Avian flu workshop prepares first response teamsBy Fred Miller
The Cooperative Extension Service
U of A System Division of Agriculture
- 34 USDA personnel were trained to serve as first responders in the event of an avian influenza outbreak.
- Participants learned poultry anatomy and practices for dealing with an outbreak.
- The response teams cover a six-state region, including Arkansas.
FAYETTEVILLE, Ark. — A four-day workshop hosted by the University of Arkansas System Division of Agriculture has prepared 34 USDA Veterinary Service personnel to be first responders in the event of an avian influenza outbreak.
The attendees were veterinarians and veterinary technicians with the USDA Animal and Plant Health Inspection Service (APHIS) District 4 who were seeking training specific to poultry.
“Many of those who attended have little or no experience with the poultry industry,” said Dustan Clark, Division of Agriculture extension poultry veterinarian.
The workshop, led by Clark and USDA poultry health specialist Terry Conger, introduced participants to the poultry industry, Clark said. It provided them with basic information on topics ranging from poultry anatomy, welfare and handling to necropsy and sampling procedures.
Workshop presenters included Division of Agriculture Cooperative Extension Service and research faculty, USDA-APHIS veterinarians and wildlife biologist, poultry industry representatives and Arkansas State Veterinarian Brandon Doss.
They learned about both chicken and turkey production and got hands-on training with live birds. Clark said they learned about poultry anatomy and had practice performing necropsies and diagnosing illnesses.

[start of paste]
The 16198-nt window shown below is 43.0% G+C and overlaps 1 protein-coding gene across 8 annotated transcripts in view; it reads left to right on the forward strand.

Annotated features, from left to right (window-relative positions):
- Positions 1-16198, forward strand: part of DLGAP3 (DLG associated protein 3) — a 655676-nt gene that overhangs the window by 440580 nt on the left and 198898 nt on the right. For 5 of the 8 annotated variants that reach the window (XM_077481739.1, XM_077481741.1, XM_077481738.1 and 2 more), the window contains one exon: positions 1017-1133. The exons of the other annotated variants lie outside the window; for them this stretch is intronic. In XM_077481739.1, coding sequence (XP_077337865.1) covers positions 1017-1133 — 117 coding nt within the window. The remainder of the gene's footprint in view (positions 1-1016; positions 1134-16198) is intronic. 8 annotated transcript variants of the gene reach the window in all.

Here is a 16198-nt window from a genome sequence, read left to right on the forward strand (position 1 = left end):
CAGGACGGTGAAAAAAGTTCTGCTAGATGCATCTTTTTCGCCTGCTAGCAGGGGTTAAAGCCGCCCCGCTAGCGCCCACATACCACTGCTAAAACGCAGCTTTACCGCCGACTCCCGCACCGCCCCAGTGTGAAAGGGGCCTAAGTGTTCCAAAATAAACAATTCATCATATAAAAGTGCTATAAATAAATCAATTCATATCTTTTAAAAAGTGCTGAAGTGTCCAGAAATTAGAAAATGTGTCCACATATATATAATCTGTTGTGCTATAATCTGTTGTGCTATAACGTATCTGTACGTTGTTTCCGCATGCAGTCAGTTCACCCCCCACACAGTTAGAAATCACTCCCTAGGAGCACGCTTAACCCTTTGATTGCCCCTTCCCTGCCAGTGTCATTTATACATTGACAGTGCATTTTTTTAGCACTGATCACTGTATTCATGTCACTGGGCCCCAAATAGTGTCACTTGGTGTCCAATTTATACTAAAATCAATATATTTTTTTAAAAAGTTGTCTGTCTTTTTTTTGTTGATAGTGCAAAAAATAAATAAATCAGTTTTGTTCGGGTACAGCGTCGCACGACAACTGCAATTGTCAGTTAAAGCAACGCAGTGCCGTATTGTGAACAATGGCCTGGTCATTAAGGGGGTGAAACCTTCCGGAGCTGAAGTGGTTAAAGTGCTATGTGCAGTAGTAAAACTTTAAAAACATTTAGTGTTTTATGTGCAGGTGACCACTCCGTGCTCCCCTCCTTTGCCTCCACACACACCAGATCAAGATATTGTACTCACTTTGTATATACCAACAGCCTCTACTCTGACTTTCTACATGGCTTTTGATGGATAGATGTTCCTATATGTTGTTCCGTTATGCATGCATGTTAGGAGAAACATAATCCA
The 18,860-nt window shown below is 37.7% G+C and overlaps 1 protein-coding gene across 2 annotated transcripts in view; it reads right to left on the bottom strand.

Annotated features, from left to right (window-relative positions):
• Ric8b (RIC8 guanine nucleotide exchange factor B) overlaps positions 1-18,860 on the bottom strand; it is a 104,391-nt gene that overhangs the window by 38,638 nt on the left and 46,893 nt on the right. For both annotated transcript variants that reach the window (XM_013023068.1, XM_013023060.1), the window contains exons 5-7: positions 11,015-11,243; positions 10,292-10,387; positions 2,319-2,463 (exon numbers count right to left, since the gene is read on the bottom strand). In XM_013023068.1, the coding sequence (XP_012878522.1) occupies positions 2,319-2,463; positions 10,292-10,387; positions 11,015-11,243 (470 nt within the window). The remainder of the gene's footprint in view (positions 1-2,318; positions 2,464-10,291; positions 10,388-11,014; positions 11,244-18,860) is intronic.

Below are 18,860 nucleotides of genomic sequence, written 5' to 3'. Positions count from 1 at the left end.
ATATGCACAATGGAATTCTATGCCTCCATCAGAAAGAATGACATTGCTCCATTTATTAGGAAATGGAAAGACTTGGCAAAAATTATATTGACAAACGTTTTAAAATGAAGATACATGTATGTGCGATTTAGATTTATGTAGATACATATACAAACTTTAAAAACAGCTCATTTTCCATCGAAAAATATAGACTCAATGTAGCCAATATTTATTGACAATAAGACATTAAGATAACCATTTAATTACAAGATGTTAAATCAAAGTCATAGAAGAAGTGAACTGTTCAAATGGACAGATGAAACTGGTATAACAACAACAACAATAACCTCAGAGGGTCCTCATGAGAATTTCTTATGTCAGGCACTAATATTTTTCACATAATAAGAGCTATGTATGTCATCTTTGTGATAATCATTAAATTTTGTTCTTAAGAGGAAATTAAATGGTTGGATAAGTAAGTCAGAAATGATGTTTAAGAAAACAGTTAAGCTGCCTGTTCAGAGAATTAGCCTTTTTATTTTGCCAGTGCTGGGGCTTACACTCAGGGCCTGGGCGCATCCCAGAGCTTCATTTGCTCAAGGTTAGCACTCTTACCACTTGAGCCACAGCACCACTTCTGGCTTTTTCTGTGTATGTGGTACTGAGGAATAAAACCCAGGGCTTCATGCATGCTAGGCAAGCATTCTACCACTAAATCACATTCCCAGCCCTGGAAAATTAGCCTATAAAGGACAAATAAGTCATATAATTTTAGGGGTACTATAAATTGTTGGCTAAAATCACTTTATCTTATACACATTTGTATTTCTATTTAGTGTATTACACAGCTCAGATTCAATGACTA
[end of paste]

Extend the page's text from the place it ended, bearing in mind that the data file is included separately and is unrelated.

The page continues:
They also learned about the differing needs of commercial poultry flocks and hobby flocks, Clark said. They are also prepared to perform avian flu surveillance on both wild birds and domesticated poultry and how to control an outbreak and halt it.
Conger said APHIS District 4, which includes Arkansas and five adjacent states, maintains five avian influenza “instant management teams.” One team is always on call, he said, and in the event of an outbreak, each team would work a three-week shift in the affected area.
Instant management teams are activated upon request by the state veterinarian whenever a state experiences an outbreak, Conger said.
APHIS District 4 includes Arkansas, Missouri, Oklahoma, Mississippi, Texas and Louisiana.
For more information on avian flu and biosecurity precautions, contact your local Cooperative Extension agent or visit www.uaex.edu.
The University of Arkansas System Division of Agriculture offers all its Extension and Research programs and services without regard to race, color, sex, gender identity, sexual orientation, national origin, religion, age, disability, marital or veteran status, genetic information, or any other legally protected status, and is an Affirmative Action/Equal Opportunity Employer.
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Media Contact: Mary Hightower
Dir. of Communication Services
U of A Division of Agriculture
Cooperative Extension Service